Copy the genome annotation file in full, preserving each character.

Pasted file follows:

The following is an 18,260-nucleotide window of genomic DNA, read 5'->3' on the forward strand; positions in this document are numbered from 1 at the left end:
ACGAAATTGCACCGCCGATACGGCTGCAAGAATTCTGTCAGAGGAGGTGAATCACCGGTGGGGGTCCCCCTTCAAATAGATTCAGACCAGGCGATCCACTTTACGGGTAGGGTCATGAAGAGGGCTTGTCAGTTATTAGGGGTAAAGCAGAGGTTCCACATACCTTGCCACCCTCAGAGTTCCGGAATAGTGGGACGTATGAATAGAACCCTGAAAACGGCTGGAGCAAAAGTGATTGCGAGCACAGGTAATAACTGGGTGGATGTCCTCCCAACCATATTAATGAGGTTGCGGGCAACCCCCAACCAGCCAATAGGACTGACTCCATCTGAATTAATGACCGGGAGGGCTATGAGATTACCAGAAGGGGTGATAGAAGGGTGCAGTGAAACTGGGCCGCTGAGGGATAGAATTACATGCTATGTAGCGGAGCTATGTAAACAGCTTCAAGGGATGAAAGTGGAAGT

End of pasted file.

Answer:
The following is an 18,260-nucleotide window of genomic DNA, read 5'->3' on the forward strand; positions in this document are numbered from 1 at the left end:
ACGAAATTGCACCGCCGATACGGCTGCAAGAATTCTGTCAGAGGAGGTGAATCACCGGTGGGGGTCCCCCTTCAAATAGATTCAGACCAGGCGATCCACTTTACGGGTAGGGTCATGAAGAGGGCTTGTCAGTTATTAGGGGTAAAGCAGAGGTTCCACATACCTTGCCACCCTCAGAGTTCCGGAATAGTGGGACGTATGAATAGAACCCTGAAAACGGCTGGAGCAAAAGTGATTGCGAGCACAGGTAATAACTGGGTGGATGTCCTCCCAACCATATTAATGAGGTTGCGGGCAACCCCCAACCAGCCAATAGGACTGACTCCATCTGAATTAATGACCGGGAGGGCTATGAGATTACCAGAAGGGGTGATAGAAGGGTGCAGTGAAACTGGGCCGCTGAGGGATAGAATTACATGCTATGTAGCGGAGCTATGTAAACAGCTTCAAGGGATGAAAGTGGAAGT